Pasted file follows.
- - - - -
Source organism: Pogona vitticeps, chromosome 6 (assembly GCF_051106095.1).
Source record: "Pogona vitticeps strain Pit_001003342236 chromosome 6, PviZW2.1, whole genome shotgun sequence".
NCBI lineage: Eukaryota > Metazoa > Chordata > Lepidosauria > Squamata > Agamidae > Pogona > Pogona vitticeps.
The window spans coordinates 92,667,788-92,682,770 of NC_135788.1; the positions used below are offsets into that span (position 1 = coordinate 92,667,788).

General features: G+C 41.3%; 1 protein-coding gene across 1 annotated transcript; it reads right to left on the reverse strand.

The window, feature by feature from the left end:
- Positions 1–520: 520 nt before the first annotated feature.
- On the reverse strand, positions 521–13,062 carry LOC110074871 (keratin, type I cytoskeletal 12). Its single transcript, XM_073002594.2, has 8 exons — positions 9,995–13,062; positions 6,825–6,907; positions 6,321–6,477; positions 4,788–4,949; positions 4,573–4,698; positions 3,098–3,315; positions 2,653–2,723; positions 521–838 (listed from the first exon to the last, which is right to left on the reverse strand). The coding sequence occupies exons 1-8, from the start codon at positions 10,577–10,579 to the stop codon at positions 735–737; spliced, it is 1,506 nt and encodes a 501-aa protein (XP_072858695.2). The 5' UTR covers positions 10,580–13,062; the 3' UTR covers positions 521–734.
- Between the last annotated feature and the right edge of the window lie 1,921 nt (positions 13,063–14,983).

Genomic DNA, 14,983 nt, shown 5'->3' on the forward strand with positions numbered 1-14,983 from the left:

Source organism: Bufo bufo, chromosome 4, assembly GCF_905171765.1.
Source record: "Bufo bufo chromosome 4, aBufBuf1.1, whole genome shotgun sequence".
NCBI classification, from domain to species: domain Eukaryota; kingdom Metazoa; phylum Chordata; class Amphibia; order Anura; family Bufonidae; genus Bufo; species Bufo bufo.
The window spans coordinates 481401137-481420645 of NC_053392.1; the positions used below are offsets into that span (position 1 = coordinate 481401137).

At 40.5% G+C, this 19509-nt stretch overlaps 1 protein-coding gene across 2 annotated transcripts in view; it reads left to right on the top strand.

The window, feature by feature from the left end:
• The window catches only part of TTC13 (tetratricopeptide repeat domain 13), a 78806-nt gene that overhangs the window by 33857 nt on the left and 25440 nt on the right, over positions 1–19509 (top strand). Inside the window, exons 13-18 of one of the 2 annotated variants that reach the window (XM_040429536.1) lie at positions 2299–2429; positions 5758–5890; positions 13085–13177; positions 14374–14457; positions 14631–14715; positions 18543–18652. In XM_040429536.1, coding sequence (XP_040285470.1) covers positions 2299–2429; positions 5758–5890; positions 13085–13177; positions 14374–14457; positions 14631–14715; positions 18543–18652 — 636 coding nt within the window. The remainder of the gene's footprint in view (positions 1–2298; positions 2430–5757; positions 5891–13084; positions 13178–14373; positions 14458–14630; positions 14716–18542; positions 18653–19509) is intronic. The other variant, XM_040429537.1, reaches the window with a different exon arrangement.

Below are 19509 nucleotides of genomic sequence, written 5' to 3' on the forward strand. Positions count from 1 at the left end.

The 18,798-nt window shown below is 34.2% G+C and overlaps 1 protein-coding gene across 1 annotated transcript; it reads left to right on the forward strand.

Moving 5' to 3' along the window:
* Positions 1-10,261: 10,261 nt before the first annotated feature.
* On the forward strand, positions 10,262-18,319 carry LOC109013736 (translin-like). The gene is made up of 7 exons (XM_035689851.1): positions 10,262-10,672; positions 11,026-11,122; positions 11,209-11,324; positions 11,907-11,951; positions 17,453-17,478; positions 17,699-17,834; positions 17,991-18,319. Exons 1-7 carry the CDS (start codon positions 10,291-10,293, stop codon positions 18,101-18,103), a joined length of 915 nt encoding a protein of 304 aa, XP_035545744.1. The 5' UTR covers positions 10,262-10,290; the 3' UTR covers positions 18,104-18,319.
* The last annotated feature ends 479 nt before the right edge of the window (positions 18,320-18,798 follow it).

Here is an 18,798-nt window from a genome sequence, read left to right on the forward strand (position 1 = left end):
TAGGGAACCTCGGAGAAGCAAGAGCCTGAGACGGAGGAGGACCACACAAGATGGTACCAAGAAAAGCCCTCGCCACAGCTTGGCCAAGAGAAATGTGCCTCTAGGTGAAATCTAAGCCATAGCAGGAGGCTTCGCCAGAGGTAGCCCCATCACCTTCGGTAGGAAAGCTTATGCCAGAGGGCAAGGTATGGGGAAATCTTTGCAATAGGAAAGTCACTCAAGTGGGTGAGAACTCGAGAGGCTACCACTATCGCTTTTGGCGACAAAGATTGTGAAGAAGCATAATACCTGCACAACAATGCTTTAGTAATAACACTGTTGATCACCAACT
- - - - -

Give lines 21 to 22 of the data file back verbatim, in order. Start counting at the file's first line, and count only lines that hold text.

* Positions 1-10,261: 10,261 nt before the first annotated feature.
* On the forward strand, positions 10,262-18,319 carry LOC109013736 (translin-like). The gene is made up of 7 exons (XM_035689851.1): positions 10,262-10,672; positions 11,026-11,122; positions 11,209-11,324; positions 11,907-11,951; positions 17,453-17,478; positions 17,699-17,834; positions 17,991-18,319. Exons 1-7 carry the CDS (start codon positions 10,291-10,293, stop codon positions 18,101-18,103), a joined length of 915 nt encoding a protein of 304 aa, XP_035545744.1. The 5' UTR covers positions 10,262-10,290; the 3' UTR covers positions 18,104-18,319.